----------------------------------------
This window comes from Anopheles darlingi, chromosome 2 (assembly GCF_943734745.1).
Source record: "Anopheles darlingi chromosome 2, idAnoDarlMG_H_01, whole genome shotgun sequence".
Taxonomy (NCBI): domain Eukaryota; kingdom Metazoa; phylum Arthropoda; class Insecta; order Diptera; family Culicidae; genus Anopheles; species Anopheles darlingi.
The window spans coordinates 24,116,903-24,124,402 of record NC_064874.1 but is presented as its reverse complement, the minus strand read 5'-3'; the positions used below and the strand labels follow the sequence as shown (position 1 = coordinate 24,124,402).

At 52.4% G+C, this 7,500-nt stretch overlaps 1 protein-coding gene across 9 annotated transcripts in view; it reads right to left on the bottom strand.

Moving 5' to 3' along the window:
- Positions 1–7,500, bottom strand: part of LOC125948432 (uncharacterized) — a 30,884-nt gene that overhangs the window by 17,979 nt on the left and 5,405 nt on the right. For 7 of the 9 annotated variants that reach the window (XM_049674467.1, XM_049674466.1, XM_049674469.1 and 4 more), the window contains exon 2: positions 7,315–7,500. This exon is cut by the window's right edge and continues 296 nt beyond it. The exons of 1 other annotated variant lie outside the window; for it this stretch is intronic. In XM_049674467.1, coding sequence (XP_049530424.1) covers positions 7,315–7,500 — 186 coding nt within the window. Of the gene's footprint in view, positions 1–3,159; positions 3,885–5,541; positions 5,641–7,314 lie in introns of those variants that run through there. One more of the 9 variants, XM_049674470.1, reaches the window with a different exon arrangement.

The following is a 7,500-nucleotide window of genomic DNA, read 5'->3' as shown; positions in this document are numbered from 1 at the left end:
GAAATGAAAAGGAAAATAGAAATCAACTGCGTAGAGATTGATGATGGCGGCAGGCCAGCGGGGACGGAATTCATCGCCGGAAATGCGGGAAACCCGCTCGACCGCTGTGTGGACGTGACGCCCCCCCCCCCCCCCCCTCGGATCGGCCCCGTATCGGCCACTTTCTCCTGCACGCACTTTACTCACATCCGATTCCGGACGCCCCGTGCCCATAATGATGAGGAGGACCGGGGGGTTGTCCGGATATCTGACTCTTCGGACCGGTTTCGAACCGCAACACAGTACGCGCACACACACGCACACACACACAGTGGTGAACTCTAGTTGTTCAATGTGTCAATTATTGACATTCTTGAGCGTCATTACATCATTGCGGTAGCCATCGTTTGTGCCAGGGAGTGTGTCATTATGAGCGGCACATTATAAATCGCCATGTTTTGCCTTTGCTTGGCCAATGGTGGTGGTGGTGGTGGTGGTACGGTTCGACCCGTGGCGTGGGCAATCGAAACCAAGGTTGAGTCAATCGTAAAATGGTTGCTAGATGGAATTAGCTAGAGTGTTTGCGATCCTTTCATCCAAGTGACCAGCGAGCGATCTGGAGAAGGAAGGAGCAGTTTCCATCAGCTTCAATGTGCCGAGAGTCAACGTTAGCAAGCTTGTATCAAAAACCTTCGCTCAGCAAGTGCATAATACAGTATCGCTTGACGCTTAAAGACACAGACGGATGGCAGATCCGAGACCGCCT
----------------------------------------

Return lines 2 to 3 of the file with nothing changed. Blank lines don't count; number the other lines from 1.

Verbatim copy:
Source record: "Anopheles darlingi chromosome 2, idAnoDarlMG_H_01, whole genome shotgun sequence".
Taxonomy (NCBI): domain Eukaryota; kingdom Metazoa; phylum Arthropoda; class Insecta; order Diptera; family Culicidae; genus Anopheles; species Anopheles darlingi.